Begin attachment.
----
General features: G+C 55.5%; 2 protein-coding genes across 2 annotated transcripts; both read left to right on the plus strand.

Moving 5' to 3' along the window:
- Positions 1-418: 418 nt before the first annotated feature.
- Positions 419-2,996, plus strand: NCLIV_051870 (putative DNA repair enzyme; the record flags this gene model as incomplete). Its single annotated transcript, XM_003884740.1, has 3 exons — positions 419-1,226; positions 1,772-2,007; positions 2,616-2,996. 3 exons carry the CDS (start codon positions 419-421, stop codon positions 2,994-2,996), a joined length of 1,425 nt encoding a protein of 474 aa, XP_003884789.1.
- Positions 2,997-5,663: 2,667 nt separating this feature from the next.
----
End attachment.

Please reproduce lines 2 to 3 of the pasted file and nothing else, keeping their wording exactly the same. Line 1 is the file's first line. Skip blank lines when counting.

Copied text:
Moving 5' to 3' along the window:
- Positions 1-418: 418 nt before the first annotated feature.